Protectionism, especially as used by France, ultimately does not work. Of the examples mentioned above, ICI gave us the success of Astra Zeneca, JLR has done far better under TATA compared to the small mindedness of British Leyland and the rest. I think Britain has a poor record in management, for which ot could do well to learn from elsewhere. In the long run being open-minded and vigorously engaged in the world is what leads to progress and prosperity. Britain was the first industrialised trading nation and we should embrace this spirit rather than shrink away from it.

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    • Hi Oliver. I don’t think anybody is suggesting that to be fair. The real problem comes when perfectly good well run and profitable firms are sold and we loose control of the destiny of the companies. Furthermore the new owners can choose to run the finances however they like, so even if, as in your examples the British manufacturing arm prospers, all that is produced here may not benefit us in the entirety it should, we simply do not know and cannot control it. We should have the self confidence to run companies for the long term not to sell to the highest bidders. I agree that being open minded lead to progress and prosperity which is why we had so many overseas investments that bought the invisible earnings I mentioned in my earlier post. Trade is a two way street and you have to be very carefull to make it work in your favour, not by the protectionism you rightly highlight but by a cultural belief in ourselves. A well run British company should not be looking to sell to a bigger overseas rival to expand (overseas or domestically) it should be doing it as a British run company the way we used to. There is a good news part to this story and that is the growing strength we have in SME’s, but those companies must keep the mentality that as they grow they expand themselves.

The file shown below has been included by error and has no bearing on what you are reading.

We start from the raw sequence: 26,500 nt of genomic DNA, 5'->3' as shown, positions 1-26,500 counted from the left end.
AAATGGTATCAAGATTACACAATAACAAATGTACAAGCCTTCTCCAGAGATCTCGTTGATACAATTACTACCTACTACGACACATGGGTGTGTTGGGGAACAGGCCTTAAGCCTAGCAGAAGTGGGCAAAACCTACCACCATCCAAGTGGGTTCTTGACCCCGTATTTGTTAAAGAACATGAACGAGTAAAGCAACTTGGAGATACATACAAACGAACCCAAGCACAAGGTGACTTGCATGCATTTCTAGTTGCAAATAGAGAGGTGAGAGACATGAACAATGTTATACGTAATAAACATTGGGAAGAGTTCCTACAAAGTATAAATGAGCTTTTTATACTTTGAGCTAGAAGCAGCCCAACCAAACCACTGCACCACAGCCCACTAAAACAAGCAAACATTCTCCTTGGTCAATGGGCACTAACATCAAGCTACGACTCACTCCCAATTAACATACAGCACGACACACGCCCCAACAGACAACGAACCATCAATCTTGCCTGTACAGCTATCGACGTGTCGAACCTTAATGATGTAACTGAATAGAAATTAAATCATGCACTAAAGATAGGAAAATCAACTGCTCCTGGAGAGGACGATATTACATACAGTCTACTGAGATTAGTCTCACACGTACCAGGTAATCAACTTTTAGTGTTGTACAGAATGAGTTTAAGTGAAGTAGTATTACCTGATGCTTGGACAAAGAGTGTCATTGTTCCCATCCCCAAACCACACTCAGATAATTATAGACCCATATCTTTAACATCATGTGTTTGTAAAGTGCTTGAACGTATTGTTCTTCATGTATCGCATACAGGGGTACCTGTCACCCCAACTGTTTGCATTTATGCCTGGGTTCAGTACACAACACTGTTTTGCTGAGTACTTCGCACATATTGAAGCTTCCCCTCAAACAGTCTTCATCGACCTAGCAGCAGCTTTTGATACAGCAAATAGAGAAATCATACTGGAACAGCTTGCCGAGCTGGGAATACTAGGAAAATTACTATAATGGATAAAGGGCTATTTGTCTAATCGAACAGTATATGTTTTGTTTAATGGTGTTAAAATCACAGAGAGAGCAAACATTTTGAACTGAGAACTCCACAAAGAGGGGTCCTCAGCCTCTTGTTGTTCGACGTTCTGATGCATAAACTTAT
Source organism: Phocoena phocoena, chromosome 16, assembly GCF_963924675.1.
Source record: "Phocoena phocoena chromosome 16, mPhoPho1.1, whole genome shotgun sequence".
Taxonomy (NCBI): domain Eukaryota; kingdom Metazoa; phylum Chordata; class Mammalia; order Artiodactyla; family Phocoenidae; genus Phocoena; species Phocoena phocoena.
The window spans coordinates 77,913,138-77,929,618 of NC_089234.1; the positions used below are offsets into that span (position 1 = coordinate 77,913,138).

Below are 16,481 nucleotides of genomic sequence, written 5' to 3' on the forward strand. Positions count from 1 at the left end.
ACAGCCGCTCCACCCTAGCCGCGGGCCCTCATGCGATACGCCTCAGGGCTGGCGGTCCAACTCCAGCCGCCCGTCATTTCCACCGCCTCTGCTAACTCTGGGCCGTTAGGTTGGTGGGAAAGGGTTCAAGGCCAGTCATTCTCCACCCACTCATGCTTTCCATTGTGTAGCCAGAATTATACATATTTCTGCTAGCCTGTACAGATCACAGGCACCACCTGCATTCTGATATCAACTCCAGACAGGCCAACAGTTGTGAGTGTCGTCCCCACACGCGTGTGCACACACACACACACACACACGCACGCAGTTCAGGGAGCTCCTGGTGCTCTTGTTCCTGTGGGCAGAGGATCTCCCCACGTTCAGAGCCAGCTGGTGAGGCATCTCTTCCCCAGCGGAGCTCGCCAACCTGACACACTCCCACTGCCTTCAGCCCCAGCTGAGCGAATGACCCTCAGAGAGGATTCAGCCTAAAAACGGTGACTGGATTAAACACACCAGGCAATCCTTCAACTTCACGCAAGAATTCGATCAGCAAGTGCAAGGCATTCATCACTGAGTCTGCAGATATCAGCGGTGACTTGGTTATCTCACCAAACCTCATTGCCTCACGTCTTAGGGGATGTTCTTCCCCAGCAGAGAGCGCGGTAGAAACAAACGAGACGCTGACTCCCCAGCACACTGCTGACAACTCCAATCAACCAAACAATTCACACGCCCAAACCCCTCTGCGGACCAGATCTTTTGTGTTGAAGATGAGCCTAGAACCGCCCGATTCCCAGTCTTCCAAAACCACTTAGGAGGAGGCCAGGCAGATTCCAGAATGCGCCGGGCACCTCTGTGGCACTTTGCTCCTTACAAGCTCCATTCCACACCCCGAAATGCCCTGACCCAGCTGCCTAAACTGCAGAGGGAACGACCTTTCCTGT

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  9. And as if by magic the Norton story appears, exactly what I am trying to say above really, thanks for posting, that has made my day.

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  10. good post. being open minded and loosing one by one is strange. the whole point is to better the situation. you cant loose all your classic establishments.